Before Townsend could answer, a reporter butted in and asked him for an interview. Philip took the opportunity to jump up and grab me by the arm. As we turned to go, Townsend slipped me a business card and said hastily, "Sorry for this, Cal. Great meeting you. I am running for the Senate. And I'm serious about the dams. Call me if you want to help."CHAPTER 2
As I caught up with Philip, he said, "Come on. I want you to meet my cousin." He guided me through a crowd that had formed around a drumming circle to a booth fronted by a banner that read "Learn about Pacific Salmon." There, a group of Native American kids listened to a woman wearing a fringed buckskin dress trimmed in turquoise and white beads. She was tall and willowy with her hair in traditional braids that hung past her shoulders. The kids seemed to hang on her every word, even the older boys standing at the back, although their interest probably had more to do with her figure than the subject matter.
"Okay," the woman said, "I've been doing all the talking. Now it's your turn."
The kids clapped and chattered excitedly.
She looked at the younger kids sitting up close. "Who can tell me why the salmon is such a special fish?"
A thin little girl wearing heavy glasses shot her hand up. "Um, they go back to have their babies in the same place they were born. Sometimes it's a really long swim back to that place, but they never forget where it is."
"Very good. What are fish called that do this?"
A boy in the second row called out, "Ana ... uh, anadromous."
The woman smiled brightly. "That's right. She looked at the boys in the back. "What do you guys think about a fish that swims a thousand miles up a river just to spawn?"
A tall boy in gangbanger pants and a black tee-shirt said, "They're damn tough."
The woman's face lit up. "Wonderful point. Tell me more. Why are they so tough?"
"Well, look at all the stuff they have to fight against — fishermen, dams, sea lions, pollution, people messing up their spawning grounds, stuff like that. But they keep coming back every year. My dad says there's no quit in them."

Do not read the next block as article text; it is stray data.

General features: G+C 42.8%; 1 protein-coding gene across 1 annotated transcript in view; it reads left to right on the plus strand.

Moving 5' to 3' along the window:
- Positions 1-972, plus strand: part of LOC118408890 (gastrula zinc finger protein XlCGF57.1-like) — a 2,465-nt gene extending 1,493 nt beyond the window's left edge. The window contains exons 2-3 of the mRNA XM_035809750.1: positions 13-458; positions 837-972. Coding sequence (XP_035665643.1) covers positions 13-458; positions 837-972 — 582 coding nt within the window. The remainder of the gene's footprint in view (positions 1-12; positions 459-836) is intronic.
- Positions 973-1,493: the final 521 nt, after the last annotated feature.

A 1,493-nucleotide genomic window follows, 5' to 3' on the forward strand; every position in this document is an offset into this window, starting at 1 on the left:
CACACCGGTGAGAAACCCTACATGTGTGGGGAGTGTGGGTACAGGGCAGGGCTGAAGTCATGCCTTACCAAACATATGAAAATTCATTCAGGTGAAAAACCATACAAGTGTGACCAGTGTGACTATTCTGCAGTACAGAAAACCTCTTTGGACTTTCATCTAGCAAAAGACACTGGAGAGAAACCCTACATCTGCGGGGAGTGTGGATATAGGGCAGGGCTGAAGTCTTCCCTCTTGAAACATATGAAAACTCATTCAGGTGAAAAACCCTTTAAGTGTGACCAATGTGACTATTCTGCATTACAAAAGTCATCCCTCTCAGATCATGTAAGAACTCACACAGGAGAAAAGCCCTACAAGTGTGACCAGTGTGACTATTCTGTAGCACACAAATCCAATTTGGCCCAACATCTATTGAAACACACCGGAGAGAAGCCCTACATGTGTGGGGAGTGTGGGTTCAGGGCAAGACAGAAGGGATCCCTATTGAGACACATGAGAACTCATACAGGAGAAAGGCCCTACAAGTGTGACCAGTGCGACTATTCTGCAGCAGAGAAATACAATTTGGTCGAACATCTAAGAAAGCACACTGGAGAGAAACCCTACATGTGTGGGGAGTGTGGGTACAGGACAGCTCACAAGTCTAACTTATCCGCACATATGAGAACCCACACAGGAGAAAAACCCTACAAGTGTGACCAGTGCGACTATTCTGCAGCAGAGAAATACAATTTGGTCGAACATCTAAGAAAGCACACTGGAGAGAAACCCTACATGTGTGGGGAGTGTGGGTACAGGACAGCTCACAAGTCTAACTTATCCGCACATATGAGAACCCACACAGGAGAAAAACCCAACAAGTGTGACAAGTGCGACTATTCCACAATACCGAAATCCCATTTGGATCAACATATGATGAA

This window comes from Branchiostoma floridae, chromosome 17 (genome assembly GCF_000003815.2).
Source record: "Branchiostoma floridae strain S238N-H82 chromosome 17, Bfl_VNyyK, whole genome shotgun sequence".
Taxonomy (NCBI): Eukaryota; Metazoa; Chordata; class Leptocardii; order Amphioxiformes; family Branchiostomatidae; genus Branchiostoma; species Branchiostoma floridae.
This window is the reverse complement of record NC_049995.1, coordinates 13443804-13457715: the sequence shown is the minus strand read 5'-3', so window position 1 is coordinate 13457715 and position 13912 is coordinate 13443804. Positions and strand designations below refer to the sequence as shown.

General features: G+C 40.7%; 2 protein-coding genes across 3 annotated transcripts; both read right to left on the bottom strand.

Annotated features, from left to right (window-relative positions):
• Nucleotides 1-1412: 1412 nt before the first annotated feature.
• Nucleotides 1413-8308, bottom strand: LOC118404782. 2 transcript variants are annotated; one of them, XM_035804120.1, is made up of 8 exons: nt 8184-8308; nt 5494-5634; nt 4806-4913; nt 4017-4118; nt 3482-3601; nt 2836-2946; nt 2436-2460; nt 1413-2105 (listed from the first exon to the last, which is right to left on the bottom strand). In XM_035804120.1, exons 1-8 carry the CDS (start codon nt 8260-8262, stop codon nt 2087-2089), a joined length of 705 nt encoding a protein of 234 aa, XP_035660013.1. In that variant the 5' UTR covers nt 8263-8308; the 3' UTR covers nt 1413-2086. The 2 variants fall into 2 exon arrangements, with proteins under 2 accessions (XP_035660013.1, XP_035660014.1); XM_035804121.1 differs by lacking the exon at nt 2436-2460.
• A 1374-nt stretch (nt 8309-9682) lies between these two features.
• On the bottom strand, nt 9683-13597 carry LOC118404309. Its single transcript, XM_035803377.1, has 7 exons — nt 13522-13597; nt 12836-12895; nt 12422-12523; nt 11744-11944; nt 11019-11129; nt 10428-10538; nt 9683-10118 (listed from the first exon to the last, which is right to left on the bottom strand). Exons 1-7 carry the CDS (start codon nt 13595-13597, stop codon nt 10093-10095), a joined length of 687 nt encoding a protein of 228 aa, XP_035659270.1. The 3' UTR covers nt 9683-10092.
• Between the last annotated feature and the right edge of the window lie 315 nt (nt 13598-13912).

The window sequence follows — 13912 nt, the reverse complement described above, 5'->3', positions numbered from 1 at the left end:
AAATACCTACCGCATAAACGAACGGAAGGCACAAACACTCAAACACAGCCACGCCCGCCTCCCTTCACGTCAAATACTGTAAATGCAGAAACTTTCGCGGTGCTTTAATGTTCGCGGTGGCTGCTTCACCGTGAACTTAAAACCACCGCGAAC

I looked at those kids huddled around the woman, tough survivors, too. No wonder they have such a strong bond with the fish they hold sacred. After all, they've lived together along this river for thousands of years. And then I had another, less comforting thought. What if our stupidity wins out and we allow Columbia River salmon to become extinct? Could these people cope? Shit. Could I?
The woman ended the discussion with an old Wasco story of how Coyote freed the salmon for the benefit of all the river peoples by fooling two old women who were hoarding the fish. The kids laughed and clapped when she told them Coyote did this by destroying a dam that was holding the fish captive. The irony of the story wasn't lost on them. Not one bit.
Philip and I waited in the back until she finished her talk, and the kids began to drift away. Philip waved and she came over to us.
"Hi, Winona," Philip said as he hugged her. "Meet Cal Claxton. Cal, this is my cousin, Winona Cloud."
Her face was unadorned with makeup, and her smile was as modest as it was brief, showing the hint of two honest-to-goodness dimples. Her eyes were almond-shaped and hazel-going-to-green. They regarded me with intelligence and obvious curiosity as she offered her hand.
"I enjoyed your talk, Winona. You had those kids eating out of your hand."
"She knows her stuff," Philip interjected, gazing at her proudly. "She has a PhD in biology from Stanford."
Winona showed another hint of a smile, and I thought she might actually be blushing.
"What are you doing with your degree?" I asked.
"I work for a nonprofit, Pacific Salmon Watch."
I nodded to let her know I'd heard of the organization.
"I'm heading up a project on river habitat restoration. We're working with the Columbia tribes on this. She glanced back at the booth, stacked with literature and decorated with photos and illustrations of salmon. Part of my job's education."
"I liked the way you mixed the science with the Indian lore," I told her.
Excerpted from Not Dead Enough by Warren C. Easley. Copyright © 2016 Warren C. Easley. Excerpted by permission of Poisoned Pen Press.